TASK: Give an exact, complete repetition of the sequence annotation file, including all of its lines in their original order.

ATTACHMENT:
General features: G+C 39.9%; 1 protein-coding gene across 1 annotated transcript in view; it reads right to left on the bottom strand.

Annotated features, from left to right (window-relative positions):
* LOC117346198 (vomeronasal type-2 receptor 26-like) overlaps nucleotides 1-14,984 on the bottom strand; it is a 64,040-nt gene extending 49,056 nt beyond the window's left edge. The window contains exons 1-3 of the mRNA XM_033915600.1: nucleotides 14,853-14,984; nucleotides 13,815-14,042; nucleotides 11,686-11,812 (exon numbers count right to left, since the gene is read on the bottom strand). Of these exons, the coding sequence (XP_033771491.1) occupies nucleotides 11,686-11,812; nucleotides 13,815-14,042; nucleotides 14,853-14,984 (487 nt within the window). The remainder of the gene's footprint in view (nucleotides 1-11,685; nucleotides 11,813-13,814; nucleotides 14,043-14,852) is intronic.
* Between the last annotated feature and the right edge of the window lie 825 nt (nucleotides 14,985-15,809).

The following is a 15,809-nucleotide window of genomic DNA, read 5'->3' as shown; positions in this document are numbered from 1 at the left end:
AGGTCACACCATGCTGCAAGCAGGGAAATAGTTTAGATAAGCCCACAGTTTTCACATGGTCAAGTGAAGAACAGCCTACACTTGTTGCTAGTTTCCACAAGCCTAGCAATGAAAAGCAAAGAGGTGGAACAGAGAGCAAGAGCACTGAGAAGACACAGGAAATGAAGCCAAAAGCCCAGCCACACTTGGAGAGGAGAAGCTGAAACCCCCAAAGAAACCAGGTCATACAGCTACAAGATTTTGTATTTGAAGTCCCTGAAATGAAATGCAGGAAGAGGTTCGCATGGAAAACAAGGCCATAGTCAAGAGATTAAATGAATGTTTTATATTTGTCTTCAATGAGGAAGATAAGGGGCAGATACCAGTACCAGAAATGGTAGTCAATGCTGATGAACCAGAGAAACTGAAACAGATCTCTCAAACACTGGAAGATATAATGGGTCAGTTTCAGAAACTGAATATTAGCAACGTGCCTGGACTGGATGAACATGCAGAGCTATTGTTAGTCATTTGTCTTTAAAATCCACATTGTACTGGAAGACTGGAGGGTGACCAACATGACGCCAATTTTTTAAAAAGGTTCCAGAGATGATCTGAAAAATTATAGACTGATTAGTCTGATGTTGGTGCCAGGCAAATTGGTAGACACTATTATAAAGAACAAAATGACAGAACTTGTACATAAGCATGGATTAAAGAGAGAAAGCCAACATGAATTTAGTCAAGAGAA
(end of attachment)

General features: G+C 39.9%; 1 protein-coding gene across 1 annotated transcript in view; it reads right to left on the bottom strand.

Annotated features, from left to right (window-relative positions):
* LOC117346198 (vomeronasal type-2 receptor 26-like) overlaps nucleotides 1-14,984 on the bottom strand; it is a 64,040-nt gene extending 49,056 nt beyond the window's left edge. The window contains exons 1-3 of the mRNA XM_033915600.1: nucleotides 14,853-14,984; nucleotides 13,815-14,042; nucleotides 11,686-11,812 (exon numbers count right to left, since the gene is read on the bottom strand). Of these exons, the coding sequence (XP_033771491.1) occupies nucleotides 11,686-11,812; nucleotides 13,815-14,042; nucleotides 14,853-14,984 (487 nt within the window). The remainder of the gene's footprint in view (nucleotides 1-11,685; nucleotides 11,813-13,814; nucleotides 14,043-14,852) is intronic.
* Between the last annotated feature and the right edge of the window lie 825 nt (nucleotides 14,985-15,809).

The following is a 15,809-nucleotide window of genomic DNA, read 5'->3' as shown; positions in this document are numbered from 1 at the left end:
AGGTCACACCATGCTGCAAGCAGGGAAATAGTTTAGATAAGCCCACAGTTTTCACATGGTCAAGTGAAGAACAGCCTACACTTGTTGCTAGTTTCCACAAGCCTAGCAATGAAAAGCAAAGAGGTGGAACAGAGAGCAAGAGCACTGAGAAGACACAGGAAATGAAGCCAAAAGCCCAGCCACACTTGGAGAGGAGAAGCTGAAACCCCCAAAGAAACCAGGTCATACAGCTACAAGATTTTGTATTTGAAGTCCCTGAAATGAAATGCAGGAAGAGGTTCGCATGGAAAACAAGGCCATAGTCAAGAGATTAAATGAATGTTTTATATTTGTCTTCAATGAGGAAGATAAGGGGCAGATACCAGTACCAGAAATGGTAGTCAATGCTGATGAACCAGAGAAACTGAAACAGATCTCTCAAACACTGGAAGATATAATGGGTCAGTTTCAGAAACTGAATATTAGCAACGTGCCTGGACTGGATGAACATGCAGAGCTATTGTTAGTCATTTGTCTTTAAAATCCACATTGTACTGGAAGACTGGAGGGTGACCAACATGACGCCAATTTTTTAAAAAGGTTCCAGAGATGATCTGAAAAATTATAGACTGATTAGTCTGATGTTGGTGCCAGGCAAATTGGTAGACACTATTATAAAGAACAAAATGACAGAACTTGTACATAAGCATGGATTAAAGAGAGAAAGCCAACATGAATTTAGTCAAGAGAA